This week, you get the rest of Chapter 7 and a big part of 8.
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Darcy, Bingley, and Hurst were enjoying a mid-day game of billiards when the housekeeper knocked on the door and entered.
“Colonel Richard Fitzwilliam, sir.” Mrs. Nichols curtseyed and backed out of the room once the visitor had entered it, shutting the door again behind her.
“Cousin,” Darcy cried, leaning his stick against the wall and striding forward to greet the colonel. “You made good time! I did not expect you until later.”
“The general has no need of me today, so I set out early this morning.” The colonel bowed to Bingley and Hurst, shaking their hands. “Good to see you, Bingley. Lovely estate you have here.”
“Thank you. I am only leasing for right now, but the area is simply lovely.”
“Found any angels in the area?” Richard winked as all three gentlemen laughed at him.
“Indeed I have. She is the loveliest creature I ever beheld, though Darcy may take issue with that statement.”
Richard’s brows rose to nearly his hairline. “Darcy may?” He looked at his cousin. “You?”
Darcy rolled his eyes. “Yes, Richard, me. Is that so shocking?”
“Considering your usual stance in regards to ladies, yes.”
“Well, this one is different. She has a brain, and she is not afraid to use it, and she is forthright and refreshingly honest.”
“Well, I’ll be.” The colonel was speechless for a moment, but then recovered himself, turning serious. “We can discuss it later. I am more interested, for now, in your letter, and the reason for it.”
“As am I, frankly. Bingley?” Darcy turned to his friend.
“Oh, yes! Let us retire to my study. We will be more comfortable in there. Colonel, would you like some refreshments? I plan to ring for tea, but can request something more substantial, if you like.”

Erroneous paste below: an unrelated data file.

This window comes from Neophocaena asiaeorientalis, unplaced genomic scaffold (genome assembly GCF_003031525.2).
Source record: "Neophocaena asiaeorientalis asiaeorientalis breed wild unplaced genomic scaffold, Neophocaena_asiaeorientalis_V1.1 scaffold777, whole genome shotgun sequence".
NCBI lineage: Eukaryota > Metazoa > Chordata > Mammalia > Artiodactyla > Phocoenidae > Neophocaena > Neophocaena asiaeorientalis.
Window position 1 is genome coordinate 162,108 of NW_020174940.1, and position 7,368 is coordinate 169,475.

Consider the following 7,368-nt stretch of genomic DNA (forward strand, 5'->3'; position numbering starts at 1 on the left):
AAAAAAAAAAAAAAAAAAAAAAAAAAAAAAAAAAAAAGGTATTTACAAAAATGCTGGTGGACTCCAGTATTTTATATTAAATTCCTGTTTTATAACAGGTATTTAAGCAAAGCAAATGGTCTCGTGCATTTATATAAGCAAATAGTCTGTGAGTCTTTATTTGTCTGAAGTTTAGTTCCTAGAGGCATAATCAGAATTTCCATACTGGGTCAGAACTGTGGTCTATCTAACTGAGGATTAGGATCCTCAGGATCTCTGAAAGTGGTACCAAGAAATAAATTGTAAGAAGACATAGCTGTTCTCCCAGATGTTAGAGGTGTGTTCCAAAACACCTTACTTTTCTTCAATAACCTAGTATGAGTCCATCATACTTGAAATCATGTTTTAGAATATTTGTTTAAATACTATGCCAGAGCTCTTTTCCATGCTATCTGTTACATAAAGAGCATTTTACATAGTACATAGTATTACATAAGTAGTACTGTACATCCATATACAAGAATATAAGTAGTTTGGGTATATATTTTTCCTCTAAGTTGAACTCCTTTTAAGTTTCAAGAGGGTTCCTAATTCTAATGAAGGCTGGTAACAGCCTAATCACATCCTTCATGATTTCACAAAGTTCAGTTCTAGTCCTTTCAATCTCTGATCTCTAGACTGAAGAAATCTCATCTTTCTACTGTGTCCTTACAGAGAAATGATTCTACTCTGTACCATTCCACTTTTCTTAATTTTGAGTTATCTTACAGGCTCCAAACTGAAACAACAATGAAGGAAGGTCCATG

“A small meal would not go amiss. Thank you.” Richard bowed slightly, then followed Darcy out the door with Hurst bringing up the rear.
They walked down a short hallway leading to the front of the house, and to a door near the stairs. They entered the darkly-panelled room with its row of tall windows and made themselves comfortable before the fire, arranging themselves on the cozy furniture.
Bingley arrived just moments later, shutting the door behind him and taking a spot between Darcy and Hurst. “Food and tea should be here shortly.”
“Good.” Darcy nodded at his friend before filling his cousin in on what he had heard and what his betrothed’s father’s reaction was. “I asked Miss Elizabeth to marry me after this all occurred. I feel that, as her future husband, I am in a better position to protect her where her father is clearly unwilling to do so.”
“I can see why you feel that way. I am amazed at Mr. Bennet’s reaction. I cannot think of anything you could have said that would have made more of an impact.”
“Well, there is one thing,” Darcy darted a look at Bingley and Hurst, “but I do not trust Mr. Bennet with that information.”
“I would not have, either.” Richard tipped his head to let Darcy know he understood the veiled reference to Georgiana’s near-elopement in the summer.
“So then, what have you come up with?” Darcy was impatient to discover the details.
“As you know, the militia is separate from the regular army.” Richard paused, looking at the other gentlemen to see them acknowledge his words. “I was unable to prevail upon my superiors for assistance in, shall we say, relocating Mr. Wickham. However, I do have contacts in the upper echelons of the militia. There is a colonel whose unit is currently stationed in Northumberland by the name of John Porter. He is a strict Methodist and runs a tight ship, so to speak. He has no tolerance for drunkenness, gambling, or trifling with women.”
“The perfect situation, then.” Darcy chuckled, falling silent as the housekeeper entered, trailed by two maids and a footman, all delivering the repast requested by Bingley. After the servants had performed their duty and exited the room, he continued speaking. “What else?”
“It will likely cost you,” Richard continued apologetically. “Porter requires one hundred pounds for his pain and suffering at taking on such a scoundrel, and Wickham will likely demand compensation, as well.”
Though Bingley and Hurst found that information incredible, as evidenced by their gasps and outcries, Darcy was not at all surprised. “I had expected as much. I will give him something, just to be rid of him.”